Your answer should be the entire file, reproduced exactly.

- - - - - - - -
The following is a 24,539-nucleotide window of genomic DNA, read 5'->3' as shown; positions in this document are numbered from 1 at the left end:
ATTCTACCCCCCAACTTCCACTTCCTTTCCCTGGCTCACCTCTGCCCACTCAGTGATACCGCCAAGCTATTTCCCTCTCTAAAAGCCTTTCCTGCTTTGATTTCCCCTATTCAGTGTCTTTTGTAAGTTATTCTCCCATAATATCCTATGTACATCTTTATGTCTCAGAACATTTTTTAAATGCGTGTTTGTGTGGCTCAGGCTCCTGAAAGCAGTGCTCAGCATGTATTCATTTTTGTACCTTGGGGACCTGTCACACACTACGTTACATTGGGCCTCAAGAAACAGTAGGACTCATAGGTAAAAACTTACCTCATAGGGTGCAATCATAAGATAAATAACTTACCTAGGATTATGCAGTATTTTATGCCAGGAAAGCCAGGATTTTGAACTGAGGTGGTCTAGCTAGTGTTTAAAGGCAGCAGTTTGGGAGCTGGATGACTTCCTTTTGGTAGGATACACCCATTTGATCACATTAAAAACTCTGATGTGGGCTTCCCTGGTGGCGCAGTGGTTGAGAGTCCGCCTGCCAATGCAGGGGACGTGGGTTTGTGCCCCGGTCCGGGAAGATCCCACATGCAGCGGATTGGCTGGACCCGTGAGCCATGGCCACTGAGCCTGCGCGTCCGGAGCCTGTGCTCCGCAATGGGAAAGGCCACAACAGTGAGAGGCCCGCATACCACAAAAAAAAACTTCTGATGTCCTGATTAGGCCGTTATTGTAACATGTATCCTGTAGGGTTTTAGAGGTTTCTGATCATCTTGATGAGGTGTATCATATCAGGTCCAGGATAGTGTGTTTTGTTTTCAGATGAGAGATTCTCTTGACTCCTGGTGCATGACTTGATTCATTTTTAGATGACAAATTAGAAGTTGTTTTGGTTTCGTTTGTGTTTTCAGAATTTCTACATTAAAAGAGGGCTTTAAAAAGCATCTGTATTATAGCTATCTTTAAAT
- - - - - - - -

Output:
The following is a 24,539-nucleotide window of genomic DNA, read 5'->3' as shown; positions in this document are numbered from 1 at the left end:
ATTCTACCCCCCAACTTCCACTTCCTTTCCCTGGCTCACCTCTGCCCACTCAGTGATACCGCCAAGCTATTTCCCTCTCTAAAAGCCTTTCCTGCTTTGATTTCCCCTATTCAGTGTCTTTTGTAAGTTATTCTCCCATAATATCCTATGTACATCTTTATGTCTCAGAACATTTTTTAAATGCGTGTTTGTGTGGCTCAGGCTCCTGAAAGCAGTGCTCAGCATGTATTCATTTTTGTACCTTGGGGACCTGTCACACACTACGTTACATTGGGCCTCAAGAAACAGTAGGACTCATAGGTAAAAACTTACCTCATAGGGTGCAATCATAAGATAAATAACTTACCTAGGATTATGCAGTATTTTATGCCAGGAAAGCCAGGATTTTGAACTGAGGTGGTCTAGCTAGTGTTTAAAGGCAGCAGTTTGGGAGCTGGATGACTTCCTTTTGGTAGGATACACCCATTTGATCACATTAAAAACTCTGATGTGGGCTTCCCTGGTGGCGCAGTGGTTGAGAGTCCGCCTGCCAATGCAGGGGACGTGGGTTTGTGCCCCGGTCCGGGAAGATCCCACATGCAGCGGATTGGCTGGACCCGTGAGCCATGGCCACTGAGCCTGCGCGTCCGGAGCCTGTGCTCCGCAATGGGAAAGGCCACAACAGTGAGAGGCCCGCATACCACAAAAAAAAACTTCTGATGTCCTGATTAGGCCGTTATTGTAACATGTATCCTGTAGGGTTTTAGAGGTTTCTGATCATCTTGATGAGGTGTATCATATCAGGTCCAGGATAGTGTGTTTTGTTTTCAGATGAGAGATTCTCTTGACTCCTGGTGCATGACTTGATTCATTTTTAGATGACAAATTAGAAGTTGTTTTGGTTTCGTTTGTGTTTTCAGAATTTCTACATTAAAAGAGGGCTTTAAAAAGCATCTGTATTATAGCTATCTTTAAAT